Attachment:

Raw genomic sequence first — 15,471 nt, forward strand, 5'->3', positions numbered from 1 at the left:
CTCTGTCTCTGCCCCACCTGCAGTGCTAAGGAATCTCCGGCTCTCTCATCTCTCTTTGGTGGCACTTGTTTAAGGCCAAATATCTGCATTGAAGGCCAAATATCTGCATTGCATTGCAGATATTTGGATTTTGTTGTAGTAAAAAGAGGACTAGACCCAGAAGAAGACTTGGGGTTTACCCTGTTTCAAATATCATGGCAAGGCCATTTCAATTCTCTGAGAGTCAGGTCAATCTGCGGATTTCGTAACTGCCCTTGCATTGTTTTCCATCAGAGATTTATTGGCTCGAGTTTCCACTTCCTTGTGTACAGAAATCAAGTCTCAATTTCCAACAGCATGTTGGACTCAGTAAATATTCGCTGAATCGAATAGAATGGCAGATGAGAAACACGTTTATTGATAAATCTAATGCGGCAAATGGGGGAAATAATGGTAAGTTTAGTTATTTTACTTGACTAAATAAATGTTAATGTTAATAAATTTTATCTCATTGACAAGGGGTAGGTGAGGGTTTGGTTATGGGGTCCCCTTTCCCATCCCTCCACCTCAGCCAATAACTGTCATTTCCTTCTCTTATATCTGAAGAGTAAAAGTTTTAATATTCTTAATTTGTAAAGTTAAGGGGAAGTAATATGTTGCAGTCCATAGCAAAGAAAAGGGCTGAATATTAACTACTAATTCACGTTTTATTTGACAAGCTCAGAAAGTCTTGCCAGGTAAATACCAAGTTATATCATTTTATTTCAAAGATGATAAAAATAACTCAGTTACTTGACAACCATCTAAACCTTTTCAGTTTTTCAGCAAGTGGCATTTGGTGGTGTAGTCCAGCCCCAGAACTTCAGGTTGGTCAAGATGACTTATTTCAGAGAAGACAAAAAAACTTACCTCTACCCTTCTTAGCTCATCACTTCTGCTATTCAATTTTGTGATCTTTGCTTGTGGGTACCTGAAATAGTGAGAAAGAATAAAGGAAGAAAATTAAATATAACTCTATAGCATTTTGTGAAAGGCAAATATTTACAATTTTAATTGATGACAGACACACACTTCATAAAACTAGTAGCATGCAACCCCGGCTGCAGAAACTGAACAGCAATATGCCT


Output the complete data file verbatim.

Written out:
Raw genomic sequence first — 15,471 nt, forward strand, 5'->3', positions numbered from 1 at the left:
CTCTGTCTCTGCCCCACCTGCAGTGCTAAGGAATCTCCGGCTCTCTCATCTCTCTTTGGTGGCACTTGTTTAAGGCCAAATATCTGCATTGAAGGCCAAATATCTGCATTGCATTGCAGATATTTGGATTTTGTTGTAGTAAAAAGAGGACTAGACCCAGAAGAAGACTTGGGGTTTACCCTGTTTCAAATATCATGGCAAGGCCATTTCAATTCTCTGAGAGTCAGGTCAATCTGCGGATTTCGTAACTGCCCTTGCATTGTTTTCCATCAGAGATTTATTGGCTCGAGTTTCCACTTCCTTGTGTACAGAAATCAAGTCTCAATTTCCAACAGCATGTTGGACTCAGTAAATATTCGCTGAATCGAATAGAATGGCAGATGAGAAACACGTTTATTGATAAATCTAATGCGGCAAATGGGGGAAATAATGGTAAGTTTAGTTATTTTACTTGACTAAATAAATGTTAATGTTAATAAATTTTATCTCATTGACAAGGGGTAGGTGAGGGTTTGGTTATGGGGTCCCCTTTCCCATCCCTCCACCTCAGCCAATAACTGTCATTTCCTTCTCTTATATCTGAAGAGTAAAAGTTTTAATATTCTTAATTTGTAAAGTTAAGGGGAAGTAATATGTTGCAGTCCATAGCAAAGAAAAGGGCTGAATATTAACTACTAATTCACGTTTTATTTGACAAGCTCAGAAAGTCTTGCCAGGTAAATACCAAGTTATATCATTTTATTTCAAAGATGATAAAAATAACTCAGTTACTTGACAACCATCTAAACCTTTTCAGTTTTTCAGCAAGTGGCATTTGGTGGTGTAGTCCAGCCCCAGAACTTCAGGTTGGTCAAGATGACTTATTTCAGAGAAGACAAAAAAACTTACCTCTACCCTTCTTAGCTCATCACTTCTGCTATTCAATTTTGTGATCTTTGCTTGTGGGTACCTGAAATAGTGAGAAAGAATAAAGGAAGAAAATTAAATATAACTCTATAGCATTTTGTGAAAGGCAAATATTTACAATTTTAATTGATGACAGACACACACTTCATAAAACTAGTAGCATGCAACCCCGGCTGCAGAAACTGAACAGCAATATGCCT